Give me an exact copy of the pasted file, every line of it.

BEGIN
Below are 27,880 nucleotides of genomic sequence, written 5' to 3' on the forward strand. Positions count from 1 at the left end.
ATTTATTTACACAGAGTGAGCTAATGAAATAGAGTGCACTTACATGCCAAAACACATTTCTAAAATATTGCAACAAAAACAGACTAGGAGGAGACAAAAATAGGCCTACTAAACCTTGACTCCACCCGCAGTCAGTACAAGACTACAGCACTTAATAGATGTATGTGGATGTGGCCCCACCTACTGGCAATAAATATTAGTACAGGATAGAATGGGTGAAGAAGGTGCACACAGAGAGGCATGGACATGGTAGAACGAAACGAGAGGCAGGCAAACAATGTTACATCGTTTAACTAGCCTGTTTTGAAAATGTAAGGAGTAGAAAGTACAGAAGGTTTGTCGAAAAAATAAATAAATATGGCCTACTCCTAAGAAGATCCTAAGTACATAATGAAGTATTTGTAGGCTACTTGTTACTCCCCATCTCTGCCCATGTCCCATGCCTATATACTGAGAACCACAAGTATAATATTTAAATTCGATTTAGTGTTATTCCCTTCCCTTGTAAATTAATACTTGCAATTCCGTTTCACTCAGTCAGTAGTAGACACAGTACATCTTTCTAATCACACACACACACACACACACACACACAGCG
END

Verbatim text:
Below are 27,880 nucleotides of genomic sequence, written 5' to 3' on the forward strand. Positions count from 1 at the left end.
ATTTATTTACACAGAGTGAGCTAATGAAATAGAGTGCACTTACATGCCAAAACACATTTCTAAAATATTGCAACAAAAACAGACTAGGAGGAGACAAAAATAGGCCTACTAAACCTTGACTCCACCCGCAGTCAGTACAAGACTACAGCACTTAATAGATGTATGTGGATGTGGCCCCACCTACTGGCAATAAATATTAGTACAGGATAGAATGGGTGAAGAAGGTGCACACAGAGAGGCATGGACATGGTAGAACGAAACGAGAGGCAGGCAAACAATGTTACATCGTTTAACTAGCCTGTTTTGAAAATGTAAGGAGTAGAAAGTACAGAAGGTTTGTCGAAAAAATAAATAAATATGGCCTACTCCTAAGAAGATCCTAAGTACATAATGAAGTATTTGTAGGCTACTTGTTACTCCCCATCTCTGCCCATGTCCCATGCCTATATACTGAGAACCACAAGTATAATATTTAAATTCGATTTAGTGTTATTCCCTTCCCTTGTAAATTAATACTTGCAATTCCGTTTCACTCAGTCAGTAGTAGACACAGTACATCTTTCTAATCACACACACACACACACACACACACACAGCG